Detection of Partial Discharges at Fast Rising Voltages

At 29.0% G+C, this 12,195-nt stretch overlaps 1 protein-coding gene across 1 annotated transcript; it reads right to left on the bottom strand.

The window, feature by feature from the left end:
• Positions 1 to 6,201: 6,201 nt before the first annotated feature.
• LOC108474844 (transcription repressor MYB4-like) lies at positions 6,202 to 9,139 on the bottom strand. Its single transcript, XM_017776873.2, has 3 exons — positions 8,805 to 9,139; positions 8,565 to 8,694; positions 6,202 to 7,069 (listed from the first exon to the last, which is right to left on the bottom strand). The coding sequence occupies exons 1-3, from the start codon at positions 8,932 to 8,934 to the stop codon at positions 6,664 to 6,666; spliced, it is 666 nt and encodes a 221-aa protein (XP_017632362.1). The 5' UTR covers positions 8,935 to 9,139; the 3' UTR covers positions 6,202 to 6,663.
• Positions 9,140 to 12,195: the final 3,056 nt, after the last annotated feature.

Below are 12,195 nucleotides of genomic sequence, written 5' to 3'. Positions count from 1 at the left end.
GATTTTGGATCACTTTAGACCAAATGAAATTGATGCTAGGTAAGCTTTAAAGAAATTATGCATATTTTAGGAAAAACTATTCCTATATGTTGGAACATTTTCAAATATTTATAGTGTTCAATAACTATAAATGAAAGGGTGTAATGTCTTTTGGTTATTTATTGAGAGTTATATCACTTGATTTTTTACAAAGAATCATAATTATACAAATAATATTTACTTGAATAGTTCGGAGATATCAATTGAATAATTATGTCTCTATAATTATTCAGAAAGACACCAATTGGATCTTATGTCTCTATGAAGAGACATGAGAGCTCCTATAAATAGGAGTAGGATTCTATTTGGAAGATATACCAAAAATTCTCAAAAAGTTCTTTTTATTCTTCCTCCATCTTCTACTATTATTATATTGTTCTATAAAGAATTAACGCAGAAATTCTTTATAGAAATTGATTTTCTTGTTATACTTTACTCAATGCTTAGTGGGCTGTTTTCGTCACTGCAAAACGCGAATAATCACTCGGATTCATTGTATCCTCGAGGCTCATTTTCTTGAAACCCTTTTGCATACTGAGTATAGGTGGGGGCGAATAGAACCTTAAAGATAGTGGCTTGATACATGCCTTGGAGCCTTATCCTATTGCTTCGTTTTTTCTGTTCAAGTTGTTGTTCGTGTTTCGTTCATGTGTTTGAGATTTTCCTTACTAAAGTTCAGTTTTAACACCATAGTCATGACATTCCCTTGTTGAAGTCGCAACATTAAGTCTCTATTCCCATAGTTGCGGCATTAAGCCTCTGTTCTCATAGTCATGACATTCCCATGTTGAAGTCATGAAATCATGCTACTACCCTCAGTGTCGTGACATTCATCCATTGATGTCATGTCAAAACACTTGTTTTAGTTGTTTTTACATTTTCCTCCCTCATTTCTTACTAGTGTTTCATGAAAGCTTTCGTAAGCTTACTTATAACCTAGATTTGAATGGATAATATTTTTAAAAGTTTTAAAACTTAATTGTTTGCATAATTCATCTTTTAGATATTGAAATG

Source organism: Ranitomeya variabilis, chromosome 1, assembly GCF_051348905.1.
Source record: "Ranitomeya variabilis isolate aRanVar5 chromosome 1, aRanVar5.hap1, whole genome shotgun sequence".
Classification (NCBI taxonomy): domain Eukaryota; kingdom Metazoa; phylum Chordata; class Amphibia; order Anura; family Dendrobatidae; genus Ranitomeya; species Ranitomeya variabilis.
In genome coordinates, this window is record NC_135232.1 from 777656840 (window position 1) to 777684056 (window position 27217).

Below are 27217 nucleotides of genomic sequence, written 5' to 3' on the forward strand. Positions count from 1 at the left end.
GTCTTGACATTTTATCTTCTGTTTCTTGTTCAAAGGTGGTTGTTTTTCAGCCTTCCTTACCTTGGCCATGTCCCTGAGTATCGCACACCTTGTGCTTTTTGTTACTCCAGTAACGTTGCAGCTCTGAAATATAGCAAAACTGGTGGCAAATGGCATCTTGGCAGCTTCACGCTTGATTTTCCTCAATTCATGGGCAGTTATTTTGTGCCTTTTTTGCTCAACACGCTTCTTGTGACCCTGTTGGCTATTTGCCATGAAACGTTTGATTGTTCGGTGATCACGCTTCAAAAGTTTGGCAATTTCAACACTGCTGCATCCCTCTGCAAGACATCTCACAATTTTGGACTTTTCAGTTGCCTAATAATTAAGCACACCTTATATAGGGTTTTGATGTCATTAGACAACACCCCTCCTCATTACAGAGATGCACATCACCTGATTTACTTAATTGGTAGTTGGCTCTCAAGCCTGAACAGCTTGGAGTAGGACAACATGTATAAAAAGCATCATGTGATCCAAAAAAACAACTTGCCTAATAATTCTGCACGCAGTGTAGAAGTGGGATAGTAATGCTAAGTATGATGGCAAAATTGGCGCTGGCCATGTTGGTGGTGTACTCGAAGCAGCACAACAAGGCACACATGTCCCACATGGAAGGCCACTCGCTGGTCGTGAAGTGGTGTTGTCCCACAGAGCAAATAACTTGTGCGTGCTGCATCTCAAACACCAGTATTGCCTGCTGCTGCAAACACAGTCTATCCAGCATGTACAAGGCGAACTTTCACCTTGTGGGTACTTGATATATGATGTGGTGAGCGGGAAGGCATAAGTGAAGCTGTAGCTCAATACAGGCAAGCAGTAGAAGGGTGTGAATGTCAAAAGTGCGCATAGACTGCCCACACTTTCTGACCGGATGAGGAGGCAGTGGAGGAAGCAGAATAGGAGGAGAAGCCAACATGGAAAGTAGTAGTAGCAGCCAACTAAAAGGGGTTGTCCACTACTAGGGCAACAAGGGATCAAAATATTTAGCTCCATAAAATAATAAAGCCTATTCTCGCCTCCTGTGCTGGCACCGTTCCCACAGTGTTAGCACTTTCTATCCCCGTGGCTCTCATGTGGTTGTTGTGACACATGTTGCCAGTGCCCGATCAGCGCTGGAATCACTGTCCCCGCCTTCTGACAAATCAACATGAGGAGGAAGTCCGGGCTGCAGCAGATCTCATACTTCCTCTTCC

Sammanfattning: The present demand for higher efficiency and flexibility in the energy sector has led to an increased use of power electronic generated waveforms as these allow energy conversion between different frequencies including DC. The generated waveforms are usually synthesized by so called Pulse Width Modulation (PWM) techniques, where the desired waveform is approximated by a number of square shaped pulses with a short rise time. Applications such as variable speed drives and reactive power compensation are saving vast amount of energy, while HVDC transmission would not be possible without them. This makes it important to understand how rapidly rising voltages affect insulation systems. Despite the obvious advantages of a synthesized waveform the effect of fast rising voltages on an insulation system are not at all as well studied as for conventional sinusoidal waveforms at power frequency. In particular this applies to partial discharges (PDs), where the knowledge on their properties as well as on the detection methods need to be improved to facilitate the design of equipment resistant to the synthesized waveforms. PDs, which are considered as being a sign of weakness can affect the life time of insulation considerably. This thesis presents a continuation of earlier investigations regarding the different behavior of PDs for different voltages characterized by steep rise times. A method for electrical detection of PDs in a system subjected to rapidly changing voltages has recently been developed and presented. The method is based on moderately sharp frequency filters in the PD decoupler, high-resolution digitizers and time-domain stochastic filtering. A limitation with highresolution digitizers is their lower sample rate. To enable use of faster digitizers with less resolution to facilitate the study of the rise time of the PD, the filters in the PD decoupler must be optimized for voltage slew rate and PD magnitude. Thus the design of a versatile PD coupler is presented in this thesis. Although entirely passive, the filter suppression can be made to change two orders of magnitude in half a decade of frequency. Thus, a low-resolution fast digitizer can be employed with which variations down to nanoseconds in the PD rise time can be studied. Only a few parameters need to be set to optimize the filter. Examples are presented, which illustrate the advantages of this modified PD decoupler on actual measured PDs compared to the previous approaches and to traditional methods. It is also demonstrated how an accurate model of the transfer function can be utilized to recreate both the shape of the applied voltage as well as the PD signal. This allows for measurement of PD characteristics and the applied voltage using only one channel. The presented PD decoupler is employed with voltages of different rise times, which resulted in significant differences in the PD behavior. This indicates that the effect on the insulation system is indeed dependent on the voltage wave shape. Applying square-like voltages to in particular cavities with dielectrically insulated electrodes significantly affects the discharge amplitude, its rise time, the inception voltage and ii the distribution shape. The investigation shows that PD amplitude increases while the rise time of the PDs decreases for shorter voltage rise times, these being indications of a possible change in the discharge mechanism. It is further examined how cavity dimensions affect the PD characteristics, again providing more evidence of a possible change in the discharge mechanism. This in turn can yield a faster deterioration and reduction of insulation service life. To illustrate the degradation process, microscopic images show how the rise times affect the cavity surface deterioration, these observations are consistent with the others and these effects need to be considered when designing insulation systems exposed to fast transients. Keywords: Partial discharges, square like voltages, measurements, cavities, repetitive voltages, short rise time, high dV/dt.
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